We got the chance to visit Armory Show this year, we have been very impressed and decided to create our own list of favorite artworks.
10. Jago (Frosinone, 1987)
Memoria di sé, 2015
Memoria di sé, («Memory of self»): “The face I was sculpting, which was mine, seemed incomplete. I opened the stone, releasing the image of my memory, an image of incorruptible purity…”
9. A Gentil Carioca – Rio De Janeiro
Born in Rio de Janeiro in 1960, Arjan Martins began his artistic studies in the 1990s at the School of Visual Arts of Parque Lage where he developed the pictorial technique, through which he now addresses issues of the African diaspora and Afro-Atlantic migrations that occurred in the period colonial Brazilian. The work of Arjan Martins approaches the theme of the african diaspora and the afro-atlantic migrations that occurred during the time of the brazilian colonial period. At his works the artist elaborates cartographic paintings, in which the migratory routes takes the shape of big caravels, sextants and terrestrial globes, as if they we’re carrying all the weight of the deported slaves. The images of the imigrants and the african descendents are fundamental part of the repertoire of the artist, displaying them at everyday actions, since their arrival at the continent until the actual days.
8. Ai Weiwei,
Te Gallery Jeffrey Deitchis exhibiting 12 portraits of zodiac animals, playfully created out of hundreds of lego tiles. both installations relate to ai’s use of accumulations, the collection of tens of thousands of individual elements that inspire awe at the sheer human effort involved in a work’s creation.
7. Marc Selwyn Fine Art, 2008
Blah, blah Blah 2018
Mel Bochner, who is famous for his paintings that incorporate words, began experimenting with the phrase “Blah Blah Blah” in 2008. For Bochner, the saying was “the black hole of language,” as “Blah Blah Blah” could mean nearly anything when used in conversation. On one hand, the expression signals intimacy—those who know each other well can use “Blah Blah Blah” as shorthand, as if those conversing can read each other’s minds in that moment. On the other hand, the phrase “Blah Blah Blah” can be entirely meaningless. Bochner explains, “We live in a world that is oversaturated with empty language—small talk, tweets, texts, leet speak, chit-chat, pop-up ads, telephone-answering messages (‘your call is important to us…’), warnings on medicine bottles (‘if you have an erection lasting more than four hours…’).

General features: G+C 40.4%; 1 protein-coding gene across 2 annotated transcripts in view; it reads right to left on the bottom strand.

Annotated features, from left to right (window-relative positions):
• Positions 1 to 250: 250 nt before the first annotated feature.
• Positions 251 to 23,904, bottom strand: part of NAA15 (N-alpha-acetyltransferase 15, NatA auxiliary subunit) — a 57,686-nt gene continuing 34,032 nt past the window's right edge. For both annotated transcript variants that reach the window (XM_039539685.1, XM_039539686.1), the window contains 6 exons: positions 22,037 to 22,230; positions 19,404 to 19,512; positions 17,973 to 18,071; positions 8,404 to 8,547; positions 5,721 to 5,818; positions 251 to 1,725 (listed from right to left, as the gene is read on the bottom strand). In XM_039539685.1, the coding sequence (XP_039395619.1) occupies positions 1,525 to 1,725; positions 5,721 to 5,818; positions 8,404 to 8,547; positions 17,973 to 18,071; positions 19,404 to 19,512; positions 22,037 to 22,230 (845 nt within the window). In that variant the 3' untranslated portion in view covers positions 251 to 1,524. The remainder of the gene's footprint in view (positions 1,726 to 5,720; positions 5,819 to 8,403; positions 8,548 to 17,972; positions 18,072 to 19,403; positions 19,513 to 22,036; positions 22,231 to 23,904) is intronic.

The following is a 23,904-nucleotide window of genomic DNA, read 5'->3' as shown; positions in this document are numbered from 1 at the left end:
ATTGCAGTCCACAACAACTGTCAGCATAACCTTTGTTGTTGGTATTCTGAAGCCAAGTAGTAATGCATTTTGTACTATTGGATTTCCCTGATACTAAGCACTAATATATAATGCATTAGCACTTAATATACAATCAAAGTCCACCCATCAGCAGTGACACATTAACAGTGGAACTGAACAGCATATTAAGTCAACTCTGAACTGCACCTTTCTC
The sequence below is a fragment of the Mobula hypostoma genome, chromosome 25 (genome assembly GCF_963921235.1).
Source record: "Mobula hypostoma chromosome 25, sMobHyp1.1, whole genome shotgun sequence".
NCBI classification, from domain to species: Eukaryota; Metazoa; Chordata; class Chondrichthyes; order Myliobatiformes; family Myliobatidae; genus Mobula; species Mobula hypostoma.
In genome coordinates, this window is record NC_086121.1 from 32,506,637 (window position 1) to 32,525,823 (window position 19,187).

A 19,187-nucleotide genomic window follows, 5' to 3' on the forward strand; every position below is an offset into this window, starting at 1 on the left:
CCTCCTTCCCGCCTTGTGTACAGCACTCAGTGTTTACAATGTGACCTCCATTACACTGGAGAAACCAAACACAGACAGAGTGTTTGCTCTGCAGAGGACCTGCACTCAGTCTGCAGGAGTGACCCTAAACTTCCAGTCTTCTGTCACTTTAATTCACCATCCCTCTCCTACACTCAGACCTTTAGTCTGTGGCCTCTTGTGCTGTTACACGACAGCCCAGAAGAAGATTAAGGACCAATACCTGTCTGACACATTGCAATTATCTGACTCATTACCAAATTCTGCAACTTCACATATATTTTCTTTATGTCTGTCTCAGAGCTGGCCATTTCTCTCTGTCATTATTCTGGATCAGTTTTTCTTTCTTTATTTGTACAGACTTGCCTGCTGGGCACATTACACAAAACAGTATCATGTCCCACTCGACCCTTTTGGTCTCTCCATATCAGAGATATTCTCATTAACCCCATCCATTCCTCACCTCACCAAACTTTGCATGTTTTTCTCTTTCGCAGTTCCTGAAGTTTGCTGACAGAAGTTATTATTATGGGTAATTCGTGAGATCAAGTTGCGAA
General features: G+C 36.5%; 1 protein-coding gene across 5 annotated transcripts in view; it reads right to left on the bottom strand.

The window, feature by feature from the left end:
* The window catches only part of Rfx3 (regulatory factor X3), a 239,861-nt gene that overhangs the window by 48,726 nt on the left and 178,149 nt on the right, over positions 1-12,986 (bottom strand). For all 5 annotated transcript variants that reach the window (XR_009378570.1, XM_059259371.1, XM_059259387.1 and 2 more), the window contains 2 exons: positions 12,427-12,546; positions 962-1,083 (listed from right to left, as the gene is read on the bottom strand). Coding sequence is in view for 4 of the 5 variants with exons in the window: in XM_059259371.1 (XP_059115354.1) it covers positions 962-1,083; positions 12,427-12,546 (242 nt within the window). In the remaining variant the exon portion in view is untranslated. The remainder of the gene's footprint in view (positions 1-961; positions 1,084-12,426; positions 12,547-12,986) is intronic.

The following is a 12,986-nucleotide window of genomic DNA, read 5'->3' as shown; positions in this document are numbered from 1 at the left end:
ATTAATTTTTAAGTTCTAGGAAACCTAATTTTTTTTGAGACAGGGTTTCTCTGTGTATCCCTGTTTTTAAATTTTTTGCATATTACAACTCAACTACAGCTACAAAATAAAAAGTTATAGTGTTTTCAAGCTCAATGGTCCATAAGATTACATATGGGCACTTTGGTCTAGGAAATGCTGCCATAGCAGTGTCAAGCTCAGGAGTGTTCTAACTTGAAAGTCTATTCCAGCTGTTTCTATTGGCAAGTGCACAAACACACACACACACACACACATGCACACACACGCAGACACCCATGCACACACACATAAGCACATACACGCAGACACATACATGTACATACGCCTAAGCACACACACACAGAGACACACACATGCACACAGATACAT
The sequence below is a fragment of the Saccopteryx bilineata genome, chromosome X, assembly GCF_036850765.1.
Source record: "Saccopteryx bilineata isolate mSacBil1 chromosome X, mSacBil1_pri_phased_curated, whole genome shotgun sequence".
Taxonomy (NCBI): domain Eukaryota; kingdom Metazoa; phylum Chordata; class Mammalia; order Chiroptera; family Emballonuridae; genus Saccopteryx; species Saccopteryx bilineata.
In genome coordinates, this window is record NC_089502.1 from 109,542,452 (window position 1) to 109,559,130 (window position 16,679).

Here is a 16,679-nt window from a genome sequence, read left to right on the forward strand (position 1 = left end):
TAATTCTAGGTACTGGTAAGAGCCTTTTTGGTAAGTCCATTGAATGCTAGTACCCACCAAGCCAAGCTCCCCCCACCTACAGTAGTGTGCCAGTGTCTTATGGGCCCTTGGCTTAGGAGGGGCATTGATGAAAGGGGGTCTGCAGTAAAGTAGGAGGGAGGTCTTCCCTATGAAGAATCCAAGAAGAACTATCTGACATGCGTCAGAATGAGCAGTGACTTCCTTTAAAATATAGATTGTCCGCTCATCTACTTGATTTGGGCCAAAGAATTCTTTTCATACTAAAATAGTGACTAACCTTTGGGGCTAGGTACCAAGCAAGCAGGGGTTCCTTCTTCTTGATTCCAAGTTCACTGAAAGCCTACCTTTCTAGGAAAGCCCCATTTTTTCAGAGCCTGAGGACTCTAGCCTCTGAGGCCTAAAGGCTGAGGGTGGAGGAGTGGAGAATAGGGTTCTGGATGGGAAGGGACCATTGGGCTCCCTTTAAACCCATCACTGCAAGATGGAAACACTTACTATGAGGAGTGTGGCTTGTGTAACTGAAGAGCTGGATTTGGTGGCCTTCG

6. Hoon Kwak, Korean artist, born 1941
Acrilic on canvas. 2018
5. Raimonds Staprans 1926,
An italian Sunset Mug, 2018
Raimonds Staprans – the father of abstract realism, was born in Latvia and immigrated to America, now living in California. Cutted Composition and very colorful polite, know for abstract imagery-still life painting
4. Robert Lazzarini
Silkscreen on Canvas
Lazzarini's paintings combine appropriated media photos of the actress Sharon Tate with optical patterning, suggesting the refusal of vision as an analogy for limitations of mamory and recall.
Tate was famously married to Roman Polanski and gruesomely murdered in 1969 by the Manson Familly. She becomes an architype of physical beauty and the physical manner of her death.
3. Joseth rodriguez, photograthy
Spanish Harlem: EI Barrio in the 80's, 2017
When Brooklyn-raised photographer Joseph Rodriguez first debuted his body of work shot in Spanish Harlem in the 1980s, it changed the face of documentary photography. Grit, elegy, celebration, pride, lurking cataclysm—all embedded in the portrait of a place and the people. Now, three decades later, Rodriguez and powerHouse Books are revisiting that groundbreaking series: unearthing huge new caches of images, and re-editing and showcasing the body of work in a beautiful, deluxe monograph, reframing the project as one that pushed beyond documentary into the realm of fine art. Over 30 years since the project began, Spanish Harlem: El Barrio in the 80s finally brings this unparalleled endeavor to fruition.